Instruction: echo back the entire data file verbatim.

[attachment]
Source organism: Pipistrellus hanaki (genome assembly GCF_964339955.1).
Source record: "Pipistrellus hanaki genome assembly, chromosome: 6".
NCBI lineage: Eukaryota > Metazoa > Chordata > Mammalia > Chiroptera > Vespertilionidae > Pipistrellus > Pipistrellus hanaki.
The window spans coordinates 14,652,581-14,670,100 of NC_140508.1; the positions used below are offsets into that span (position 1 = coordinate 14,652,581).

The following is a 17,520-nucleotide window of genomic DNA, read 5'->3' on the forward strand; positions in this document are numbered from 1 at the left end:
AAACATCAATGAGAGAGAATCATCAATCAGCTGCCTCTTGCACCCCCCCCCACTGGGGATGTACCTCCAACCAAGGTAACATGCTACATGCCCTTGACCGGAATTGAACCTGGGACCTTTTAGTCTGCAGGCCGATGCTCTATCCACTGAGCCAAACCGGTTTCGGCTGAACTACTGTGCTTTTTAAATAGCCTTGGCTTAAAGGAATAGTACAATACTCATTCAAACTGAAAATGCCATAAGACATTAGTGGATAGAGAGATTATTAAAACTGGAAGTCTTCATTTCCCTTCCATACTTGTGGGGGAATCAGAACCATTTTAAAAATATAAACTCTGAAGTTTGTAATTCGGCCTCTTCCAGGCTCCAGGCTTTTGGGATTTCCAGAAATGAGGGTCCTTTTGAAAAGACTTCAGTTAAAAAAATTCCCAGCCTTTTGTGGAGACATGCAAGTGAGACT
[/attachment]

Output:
Source organism: Pipistrellus hanaki (genome assembly GCF_964339955.1).
Source record: "Pipistrellus hanaki genome assembly, chromosome: 6".
NCBI lineage: Eukaryota > Metazoa > Chordata > Mammalia > Chiroptera > Vespertilionidae > Pipistrellus > Pipistrellus hanaki.
The window spans coordinates 14,652,581-14,670,100 of NC_140508.1; the positions used below are offsets into that span (position 1 = coordinate 14,652,581).

The following is a 17,520-nucleotide window of genomic DNA, read 5'->3' on the forward strand; positions in this document are numbered from 1 at the left end:
AAACATCAATGAGAGAGAATCATCAATCAGCTGCCTCTTGCACCCCCCCCCACTGGGGATGTACCTCCAACCAAGGTAACATGCTACATGCCCTTGACCGGAATTGAACCTGGGACCTTTTAGTCTGCAGGCCGATGCTCTATCCACTGAGCCAAACCGGTTTCGGCTGAACTACTGTGCTTTTTAAATAGCCTTGGCTTAAAGGAATAGTACAATACTCATTCAAACTGAAAATGCCATAAGACATTAGTGGATAGAGAGATTATTAAAACTGGAAGTCTTCATTTCCCTTCCATACTTGTGGGGGAATCAGAACCATTTTAAAAATATAAACTCTGAAGTTTGTAATTCGGCCTCTTCCAGGCTCCAGGCTTTTGGGATTTCCAGAAATGAGGGTCCTTTTGAAAAGACTTCAGTTAAAAAAATTCCCAGCCTTTTGTGGAGACATGCAAGTGAGACT